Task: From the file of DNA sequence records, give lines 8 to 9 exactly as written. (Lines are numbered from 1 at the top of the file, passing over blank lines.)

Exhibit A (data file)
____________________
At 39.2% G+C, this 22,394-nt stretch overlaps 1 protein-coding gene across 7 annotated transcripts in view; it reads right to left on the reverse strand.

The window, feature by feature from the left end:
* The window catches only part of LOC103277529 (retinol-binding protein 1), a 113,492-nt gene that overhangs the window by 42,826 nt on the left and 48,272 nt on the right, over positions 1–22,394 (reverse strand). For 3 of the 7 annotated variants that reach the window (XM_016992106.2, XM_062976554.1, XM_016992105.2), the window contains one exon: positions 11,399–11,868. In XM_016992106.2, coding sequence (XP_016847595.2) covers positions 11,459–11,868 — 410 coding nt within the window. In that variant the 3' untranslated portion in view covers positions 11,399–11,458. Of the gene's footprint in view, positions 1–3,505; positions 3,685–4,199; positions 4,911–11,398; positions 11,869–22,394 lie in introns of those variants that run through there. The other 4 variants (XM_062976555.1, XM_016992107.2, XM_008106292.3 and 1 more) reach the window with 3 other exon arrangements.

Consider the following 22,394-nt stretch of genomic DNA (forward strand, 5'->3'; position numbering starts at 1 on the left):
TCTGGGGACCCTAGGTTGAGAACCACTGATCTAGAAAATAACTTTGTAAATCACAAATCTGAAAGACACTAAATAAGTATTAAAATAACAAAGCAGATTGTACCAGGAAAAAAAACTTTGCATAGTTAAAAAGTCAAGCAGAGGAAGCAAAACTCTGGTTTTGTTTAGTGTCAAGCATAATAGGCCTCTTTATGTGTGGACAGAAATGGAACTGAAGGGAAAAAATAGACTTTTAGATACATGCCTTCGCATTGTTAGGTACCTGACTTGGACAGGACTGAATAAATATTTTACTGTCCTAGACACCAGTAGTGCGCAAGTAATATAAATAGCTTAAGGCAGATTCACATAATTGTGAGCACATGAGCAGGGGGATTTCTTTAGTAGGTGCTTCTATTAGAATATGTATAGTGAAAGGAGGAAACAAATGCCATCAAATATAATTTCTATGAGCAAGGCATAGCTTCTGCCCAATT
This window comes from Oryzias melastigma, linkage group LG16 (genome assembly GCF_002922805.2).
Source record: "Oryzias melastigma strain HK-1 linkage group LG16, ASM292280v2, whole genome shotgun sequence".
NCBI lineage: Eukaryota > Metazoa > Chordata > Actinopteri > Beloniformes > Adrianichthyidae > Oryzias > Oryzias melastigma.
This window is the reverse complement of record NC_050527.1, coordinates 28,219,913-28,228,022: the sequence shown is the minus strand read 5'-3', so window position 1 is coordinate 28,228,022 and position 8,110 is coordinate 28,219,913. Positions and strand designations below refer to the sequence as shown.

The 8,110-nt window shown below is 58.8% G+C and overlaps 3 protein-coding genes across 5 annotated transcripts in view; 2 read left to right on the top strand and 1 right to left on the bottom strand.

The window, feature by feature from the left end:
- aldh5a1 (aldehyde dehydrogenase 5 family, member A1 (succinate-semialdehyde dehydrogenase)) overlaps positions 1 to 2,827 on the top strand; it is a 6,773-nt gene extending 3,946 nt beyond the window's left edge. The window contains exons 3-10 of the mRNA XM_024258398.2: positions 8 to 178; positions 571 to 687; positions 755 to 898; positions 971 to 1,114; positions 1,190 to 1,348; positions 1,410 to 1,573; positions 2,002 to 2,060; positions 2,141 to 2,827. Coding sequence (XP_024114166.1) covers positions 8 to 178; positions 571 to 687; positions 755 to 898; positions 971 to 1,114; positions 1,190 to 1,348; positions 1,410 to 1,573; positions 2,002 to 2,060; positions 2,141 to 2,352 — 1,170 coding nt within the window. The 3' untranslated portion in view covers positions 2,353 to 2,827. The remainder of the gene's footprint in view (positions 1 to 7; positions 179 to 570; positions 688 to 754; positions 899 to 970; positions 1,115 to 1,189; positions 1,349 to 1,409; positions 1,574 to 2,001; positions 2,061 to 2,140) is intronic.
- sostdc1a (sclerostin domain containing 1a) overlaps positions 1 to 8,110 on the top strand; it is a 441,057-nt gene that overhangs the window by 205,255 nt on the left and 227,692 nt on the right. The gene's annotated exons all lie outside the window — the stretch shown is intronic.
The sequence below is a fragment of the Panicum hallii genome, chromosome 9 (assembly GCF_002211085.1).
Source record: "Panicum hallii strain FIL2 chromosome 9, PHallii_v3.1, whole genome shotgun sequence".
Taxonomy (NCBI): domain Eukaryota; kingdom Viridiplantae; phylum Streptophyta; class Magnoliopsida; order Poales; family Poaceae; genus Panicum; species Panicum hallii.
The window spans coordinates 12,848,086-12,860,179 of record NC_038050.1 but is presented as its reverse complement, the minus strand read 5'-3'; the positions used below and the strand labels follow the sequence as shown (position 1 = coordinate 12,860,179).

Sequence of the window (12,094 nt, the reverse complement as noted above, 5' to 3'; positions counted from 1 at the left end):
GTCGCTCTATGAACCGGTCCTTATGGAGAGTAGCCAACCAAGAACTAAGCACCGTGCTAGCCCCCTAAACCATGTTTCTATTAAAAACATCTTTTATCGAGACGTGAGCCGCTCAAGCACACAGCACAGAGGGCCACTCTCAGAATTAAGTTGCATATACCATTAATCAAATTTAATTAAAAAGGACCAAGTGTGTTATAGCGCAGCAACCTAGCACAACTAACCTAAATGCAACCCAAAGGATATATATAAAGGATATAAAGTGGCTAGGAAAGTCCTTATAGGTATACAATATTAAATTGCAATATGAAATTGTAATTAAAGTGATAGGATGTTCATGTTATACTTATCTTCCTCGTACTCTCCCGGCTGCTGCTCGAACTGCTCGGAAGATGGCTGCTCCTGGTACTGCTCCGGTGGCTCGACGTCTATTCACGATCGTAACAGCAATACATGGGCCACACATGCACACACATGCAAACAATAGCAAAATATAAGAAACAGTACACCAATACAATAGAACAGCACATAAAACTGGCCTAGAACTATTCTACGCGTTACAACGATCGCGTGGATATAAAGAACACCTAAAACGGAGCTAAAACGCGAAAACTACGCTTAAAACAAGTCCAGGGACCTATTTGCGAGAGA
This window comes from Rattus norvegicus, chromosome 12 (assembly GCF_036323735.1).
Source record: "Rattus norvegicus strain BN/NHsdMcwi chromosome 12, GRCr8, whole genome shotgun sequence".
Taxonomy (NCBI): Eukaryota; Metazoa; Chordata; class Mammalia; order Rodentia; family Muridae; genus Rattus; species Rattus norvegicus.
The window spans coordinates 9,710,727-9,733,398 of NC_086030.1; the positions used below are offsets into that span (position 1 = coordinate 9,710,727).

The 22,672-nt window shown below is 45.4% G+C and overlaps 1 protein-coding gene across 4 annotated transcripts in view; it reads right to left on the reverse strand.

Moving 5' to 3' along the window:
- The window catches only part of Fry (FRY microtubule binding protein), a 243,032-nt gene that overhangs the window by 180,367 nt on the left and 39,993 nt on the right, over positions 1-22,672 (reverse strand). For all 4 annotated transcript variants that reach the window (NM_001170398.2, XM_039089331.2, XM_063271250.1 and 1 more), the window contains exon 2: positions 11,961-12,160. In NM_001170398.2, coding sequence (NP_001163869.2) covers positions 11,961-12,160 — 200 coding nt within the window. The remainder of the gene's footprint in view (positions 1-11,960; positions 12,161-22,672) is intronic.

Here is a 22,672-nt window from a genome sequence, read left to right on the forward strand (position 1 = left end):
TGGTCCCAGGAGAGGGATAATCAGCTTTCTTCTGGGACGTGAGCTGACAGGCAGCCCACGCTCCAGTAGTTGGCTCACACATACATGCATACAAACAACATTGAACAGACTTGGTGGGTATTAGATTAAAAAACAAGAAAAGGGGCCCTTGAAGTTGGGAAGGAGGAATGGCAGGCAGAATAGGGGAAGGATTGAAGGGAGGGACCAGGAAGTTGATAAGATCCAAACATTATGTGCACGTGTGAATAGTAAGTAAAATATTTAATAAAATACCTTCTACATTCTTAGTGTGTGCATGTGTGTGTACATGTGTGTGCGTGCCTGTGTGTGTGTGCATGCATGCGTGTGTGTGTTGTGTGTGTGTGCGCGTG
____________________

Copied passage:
NCBI lineage: Eukaryota > Metazoa > Chordata > Actinopteri > Beloniformes > Adrianichthyidae > Oryzias > Oryzias melastigma.
This window is the reverse complement of record NC_050527.1, coordinates 28,219,913-28,228,022: the sequence shown is the minus strand read 5'-3', so window position 1 is coordinate 28,228,022 and position 8,110 is coordinate 28,219,913. Positions and strand designations below refer to the sequence as shown.